Jonathan J. Cooper and Gosia Wozniaka, The Associated Press
"SALEM, Ore. — Oracle Corp. has sued the state of Oregon in a fight over the state's health insurance exchange, saying government officials are using the technology company's software despite $23 million in disputed bills.
Oracle's breach-of-contract lawsuit against Cover Oregon was filed Friday in federal court in Portland. It alleges that state officials repeatedly promised to pay the company but have not done so.
The lawsuit seeks payment of the disputed $23 million plus interest, along with other unspecified damages.
Oregon's health-insurance enrollment website was never launched to the general public. State officials have blamed Oracle, but the company says the state's bad management is responsible.
The Associated Press
"BOSTON -- Massachusetts officials overseeing the state's hobbled health care exchange decided Friday to stick with new software designed to upgrade the website rather than switching over to the federal government's health insurance market.
For the past several months the state has adopted a "dual-track" approach that called for buying software that has powered insurance marketplaces in other states while also laying the groundwork for a switchover to the federal marketplace if necessary.
On Friday, Massachusetts Health Connector officials announced that Massachusetts will remain a state-based marketplace.
In a letter to head of the Centers for Medicare and Medicaid Services, Gov.
Allie Robinson Gibson, Bristol , Va. Herald-Courier
"Medicaid expansion continues to be a hot-button issue in the 38th District Virginia Senate race, as candidates try to define their positions on a subject that has divided the district — and the state — since the seat was vacated unexpectedly earlier this year.
The June resignation of former Sen. Phillip Puckett, D-Russell County, threw the balanced Senate into Republican control and affected the Senate vote on whether to expand Medicaid. When he resigned, Puckett said it was because of family reasons — his daughter sought to be a judge and the Senate makes the appointments — but others said it was to accept a job with the Virginia Tobacco Commission, which did not happen.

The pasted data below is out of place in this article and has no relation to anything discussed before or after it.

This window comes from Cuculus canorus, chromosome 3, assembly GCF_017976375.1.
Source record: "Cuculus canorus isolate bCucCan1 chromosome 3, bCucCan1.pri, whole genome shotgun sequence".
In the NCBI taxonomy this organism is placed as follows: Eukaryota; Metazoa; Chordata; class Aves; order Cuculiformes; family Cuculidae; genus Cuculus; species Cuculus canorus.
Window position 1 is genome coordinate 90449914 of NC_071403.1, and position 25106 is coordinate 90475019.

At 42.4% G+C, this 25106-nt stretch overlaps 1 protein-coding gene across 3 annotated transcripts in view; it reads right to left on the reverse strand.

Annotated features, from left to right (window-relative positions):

The resignation came just days before the General Assembly voted to pass the budget without Medicaid expansion.
Paige Winfield Cunningham and Mackenzie Weigner, Politico
"If consumers thought logging on to HealthCare.gov was a headache, sorting through complex forms ahead of tax deadline day 2015 is their next big Obamacare challenge.
The health care law’s benefits are rolling out, but its major math problems start next year as the IRS tries to ensure that millions of Americans are correctly calculating their benefits and that those who don’t have coverage are penalized unless they qualify for an exemption.
That means much new paper-shuffling between now and April 15, which could be especially confusing for low- and middle-income Americans unaccustomed to lots of reporting to the IRS. The insurance exchanges and employers must send consumers details about their health plan and benefits or exemptions in time for them to file a tax return.
Jennifer Robison, Las Vegas Review-Journal
"Mixups on a health plan bought through the state’s insurance exchange have left a Las Vegas family facing more than $1 million in medical bills.
For Kynell and Amber Smith and their five children, the Nevada Health Link has been a six-month nightmare with no end in sight.
“I have spent countless hours on the phone trying to get this resolved,” said Kynell Smith, an aircraft parts salesman. “I have contacted and pleaded with elected officials to help and was told I may have to sue to get this resolved. What kind of answer is that?”
The family’s troubles began in February, when Amber Smith delivered daughter Kinsley five weeks prematurely. Kinsley spent 10 days in Summerlin Hospital’s neonatal intensive care unit, and Amber’s 40-day hospital stay included two surgeries.